Selenium and copper status - potential signposts for neurological remission after traumatic spinal cord injury

J Trace Elem Med Biol. 2020 Jan;57:126415. doi: 10.1016/j.jtemb.2019.126415. Epub 2019 Oct 17.

Abstract

Introduction: Traumatic Spinal Cord Injury (TSCI) is a severe incident resulting in loss of motor and sensory function caused by complex pathological mechanisms including massive oxidative stress and extensive inflammatory processes. The essential trace elements selenium (Se) and copper (Cu) play crucial roles as part of the antioxidant defense.

Hypothesis: Remission after TSCI is associated with characteristic dynamics of early changes in serum Cu and Se status.

Study design: Single-center prospective observational study.

Patients and methods: Serum samples from TSCI patients were analyzed (n = 52); 21 recovered and showed a positive abbreviated injury score (AIS) conversion within 3 months (G1), whereas 21 had no remission (G0). Ten subjects with vertebral fractures without neurological impairment served as control (C). Different time points (at admission, and after 4, 9, 12, and 24 h) were analyzed for total serum Se and Cu concentrations by total reflection X-ray fluorescence, and for Selenoprotein P (SELENOP) and Ceruloplasmin (CP) by sandwich ELISA.

Results: At admission, CP and SELENOP concentrations were higher in the remission group (G1) than in the non-remission group (G0). Within 24 h, there were marginal changes in Se, SELENOP, Cu and CP concentrations in the groups of controls (C) and G0. In contrast, these parameters decreased significantly in G1. Binary logistic regression analysis including Cu and Se levels at admission in combination with Se and CP levels after 24 h allowed a prediction for potential remission, with an area under the curve (AUC) of 87.7% (CI: 75.1%-100.0%).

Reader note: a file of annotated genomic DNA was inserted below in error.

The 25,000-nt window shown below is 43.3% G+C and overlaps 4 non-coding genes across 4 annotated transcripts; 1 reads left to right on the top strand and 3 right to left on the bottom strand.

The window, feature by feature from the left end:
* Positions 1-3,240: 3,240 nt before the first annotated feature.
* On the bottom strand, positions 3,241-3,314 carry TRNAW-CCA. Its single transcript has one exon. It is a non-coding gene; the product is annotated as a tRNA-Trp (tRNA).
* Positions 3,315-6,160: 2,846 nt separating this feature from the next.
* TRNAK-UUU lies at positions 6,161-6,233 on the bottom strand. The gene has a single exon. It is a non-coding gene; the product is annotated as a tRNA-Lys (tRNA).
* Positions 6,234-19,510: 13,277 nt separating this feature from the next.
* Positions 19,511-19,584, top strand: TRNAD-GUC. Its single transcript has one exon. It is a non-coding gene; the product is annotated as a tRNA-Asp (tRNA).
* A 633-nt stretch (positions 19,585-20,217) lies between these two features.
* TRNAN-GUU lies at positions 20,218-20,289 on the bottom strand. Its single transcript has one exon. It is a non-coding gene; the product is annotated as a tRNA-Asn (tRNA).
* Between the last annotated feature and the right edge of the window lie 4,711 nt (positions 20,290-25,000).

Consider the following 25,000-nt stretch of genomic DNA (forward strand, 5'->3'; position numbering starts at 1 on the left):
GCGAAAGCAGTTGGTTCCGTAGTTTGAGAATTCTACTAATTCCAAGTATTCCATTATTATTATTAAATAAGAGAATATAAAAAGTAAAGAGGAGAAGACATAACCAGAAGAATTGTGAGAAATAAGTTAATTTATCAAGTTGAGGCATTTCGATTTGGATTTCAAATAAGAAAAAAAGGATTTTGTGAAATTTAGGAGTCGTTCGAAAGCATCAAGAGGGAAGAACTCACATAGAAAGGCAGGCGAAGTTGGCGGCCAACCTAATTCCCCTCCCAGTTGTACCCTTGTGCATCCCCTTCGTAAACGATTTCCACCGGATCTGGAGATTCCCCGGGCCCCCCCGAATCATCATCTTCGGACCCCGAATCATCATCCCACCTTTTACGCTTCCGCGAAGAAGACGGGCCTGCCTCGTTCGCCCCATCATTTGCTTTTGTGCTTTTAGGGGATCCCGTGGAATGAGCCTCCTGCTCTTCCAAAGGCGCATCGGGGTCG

Conclusion: These data indicate a strong association between temporal changes of the Se and Cu status and the clinical outcome after TSCI. The dynamics observed may reflect an ongoing redistribution of the trace elements in favor of a better anti-inflammatory response and a more successful neurological regeneration.

Keywords: Ceruloplasmin; Copper; Neurological remission; Selenium; Selenoprotein P; Trace element; Trauma; Traumatic spinal cord injury.

MeSH terms

  • Adolescent
  • Adult
  • Aged
  • Antioxidants / metabolism
  • Ceruloplasmin / metabolism
  • Copper / blood*
  • Female
  • Humans
  • Male
  • Middle Aged
  • Oxidative Stress / physiology
  • Prospective Studies
  • Selenium / blood*
  • Selenoprotein P / blood
  • Spinal Cord Injuries / blood*
  • Trace Elements / blood
  • Young Adult

Substances

  • Antioxidants
  • Selenoprotein P
  • Trace Elements
  • Copper
  • Ceruloplasmin
  • Selenium